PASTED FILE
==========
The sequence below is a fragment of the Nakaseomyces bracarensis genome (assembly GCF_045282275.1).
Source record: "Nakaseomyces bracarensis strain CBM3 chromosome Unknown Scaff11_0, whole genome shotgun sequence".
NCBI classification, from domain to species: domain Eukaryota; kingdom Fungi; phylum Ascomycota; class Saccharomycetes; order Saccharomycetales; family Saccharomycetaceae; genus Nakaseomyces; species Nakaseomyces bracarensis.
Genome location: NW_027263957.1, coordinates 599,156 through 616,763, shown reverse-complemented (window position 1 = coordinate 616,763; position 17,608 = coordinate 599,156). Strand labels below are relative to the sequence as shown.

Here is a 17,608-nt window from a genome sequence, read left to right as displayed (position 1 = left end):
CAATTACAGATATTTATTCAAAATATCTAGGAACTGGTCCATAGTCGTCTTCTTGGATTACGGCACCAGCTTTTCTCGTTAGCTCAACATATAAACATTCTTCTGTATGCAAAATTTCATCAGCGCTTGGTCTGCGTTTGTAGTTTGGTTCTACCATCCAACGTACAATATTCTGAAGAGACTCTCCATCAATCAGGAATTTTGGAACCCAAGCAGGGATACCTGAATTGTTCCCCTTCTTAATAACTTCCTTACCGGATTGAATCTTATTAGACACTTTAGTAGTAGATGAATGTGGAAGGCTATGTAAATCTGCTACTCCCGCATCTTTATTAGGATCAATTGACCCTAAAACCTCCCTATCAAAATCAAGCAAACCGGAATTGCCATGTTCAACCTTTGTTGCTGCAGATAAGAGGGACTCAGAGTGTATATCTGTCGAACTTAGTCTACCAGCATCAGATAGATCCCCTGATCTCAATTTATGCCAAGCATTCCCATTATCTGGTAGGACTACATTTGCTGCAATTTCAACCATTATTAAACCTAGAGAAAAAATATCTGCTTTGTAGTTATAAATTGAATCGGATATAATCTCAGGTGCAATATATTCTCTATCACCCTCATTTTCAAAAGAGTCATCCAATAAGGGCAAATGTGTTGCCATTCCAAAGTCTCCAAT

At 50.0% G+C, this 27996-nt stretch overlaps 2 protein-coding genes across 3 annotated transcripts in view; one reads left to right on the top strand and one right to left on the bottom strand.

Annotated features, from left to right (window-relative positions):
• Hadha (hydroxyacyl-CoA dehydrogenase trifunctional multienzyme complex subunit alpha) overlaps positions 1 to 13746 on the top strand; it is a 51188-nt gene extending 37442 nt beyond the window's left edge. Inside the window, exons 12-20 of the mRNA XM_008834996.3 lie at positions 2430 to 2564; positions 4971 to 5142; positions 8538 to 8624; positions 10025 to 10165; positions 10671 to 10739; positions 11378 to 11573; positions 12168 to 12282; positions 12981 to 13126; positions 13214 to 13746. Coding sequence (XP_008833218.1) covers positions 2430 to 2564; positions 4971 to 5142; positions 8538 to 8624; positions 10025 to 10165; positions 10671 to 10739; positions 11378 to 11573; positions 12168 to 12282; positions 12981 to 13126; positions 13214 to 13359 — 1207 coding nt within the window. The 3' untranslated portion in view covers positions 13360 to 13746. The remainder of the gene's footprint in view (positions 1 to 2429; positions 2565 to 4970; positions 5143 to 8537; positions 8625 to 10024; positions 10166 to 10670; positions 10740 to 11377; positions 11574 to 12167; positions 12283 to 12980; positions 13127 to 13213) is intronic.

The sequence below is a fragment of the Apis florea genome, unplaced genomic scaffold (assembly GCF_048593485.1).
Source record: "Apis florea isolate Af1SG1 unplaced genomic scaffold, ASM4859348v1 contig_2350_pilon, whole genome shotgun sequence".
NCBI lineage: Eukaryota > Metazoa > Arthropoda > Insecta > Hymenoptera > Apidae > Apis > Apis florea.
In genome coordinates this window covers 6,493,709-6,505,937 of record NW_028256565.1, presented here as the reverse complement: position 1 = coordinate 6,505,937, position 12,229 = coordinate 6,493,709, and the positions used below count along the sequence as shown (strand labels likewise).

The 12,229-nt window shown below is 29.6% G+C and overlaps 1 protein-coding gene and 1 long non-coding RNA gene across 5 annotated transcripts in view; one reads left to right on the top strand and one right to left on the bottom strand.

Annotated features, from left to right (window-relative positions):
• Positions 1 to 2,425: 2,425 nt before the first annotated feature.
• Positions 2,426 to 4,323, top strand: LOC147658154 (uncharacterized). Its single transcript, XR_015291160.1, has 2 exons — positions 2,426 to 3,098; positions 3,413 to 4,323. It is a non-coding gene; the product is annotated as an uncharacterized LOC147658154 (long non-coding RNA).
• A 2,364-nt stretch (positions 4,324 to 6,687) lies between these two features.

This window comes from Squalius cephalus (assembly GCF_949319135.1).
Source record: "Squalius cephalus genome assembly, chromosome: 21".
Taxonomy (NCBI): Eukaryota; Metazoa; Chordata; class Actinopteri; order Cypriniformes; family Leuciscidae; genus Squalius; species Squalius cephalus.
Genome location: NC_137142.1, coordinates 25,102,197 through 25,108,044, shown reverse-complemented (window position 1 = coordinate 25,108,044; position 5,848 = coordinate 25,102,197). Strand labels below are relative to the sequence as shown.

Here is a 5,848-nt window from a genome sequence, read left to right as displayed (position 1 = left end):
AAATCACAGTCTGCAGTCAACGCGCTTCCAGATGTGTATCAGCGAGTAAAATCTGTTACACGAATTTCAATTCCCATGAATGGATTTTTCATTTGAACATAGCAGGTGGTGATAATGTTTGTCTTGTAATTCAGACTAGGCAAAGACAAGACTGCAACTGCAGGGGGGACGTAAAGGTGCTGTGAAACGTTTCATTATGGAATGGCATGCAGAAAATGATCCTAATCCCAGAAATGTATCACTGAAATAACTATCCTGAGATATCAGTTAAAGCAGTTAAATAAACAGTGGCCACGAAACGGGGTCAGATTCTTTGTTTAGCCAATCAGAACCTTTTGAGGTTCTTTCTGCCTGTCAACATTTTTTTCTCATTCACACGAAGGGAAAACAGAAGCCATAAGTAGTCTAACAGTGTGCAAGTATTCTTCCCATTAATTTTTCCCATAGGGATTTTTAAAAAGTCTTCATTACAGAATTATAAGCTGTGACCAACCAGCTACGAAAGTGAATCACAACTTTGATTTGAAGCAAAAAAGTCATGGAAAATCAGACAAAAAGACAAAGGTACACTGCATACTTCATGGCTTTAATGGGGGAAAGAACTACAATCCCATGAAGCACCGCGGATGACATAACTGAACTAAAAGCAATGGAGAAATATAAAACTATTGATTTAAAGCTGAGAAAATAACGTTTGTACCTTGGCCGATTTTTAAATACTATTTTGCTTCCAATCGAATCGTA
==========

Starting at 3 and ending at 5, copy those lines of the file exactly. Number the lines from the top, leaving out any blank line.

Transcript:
NCBI classification, from domain to species: domain Eukaryota; kingdom Fungi; phylum Ascomycota; class Saccharomycetes; order Saccharomycetales; family Saccharomycetaceae; genus Nakaseomyces; species Nakaseomyces bracarensis.
Genome location: NW_027263957.1, coordinates 599,156 through 616,763, shown reverse-complemented (window position 1 = coordinate 616,763; position 17,608 = coordinate 599,156). Strand labels below are relative to the sequence as shown.

Here is a 17,608-nt window from a genome sequence, read left to right as displayed (position 1 = left end):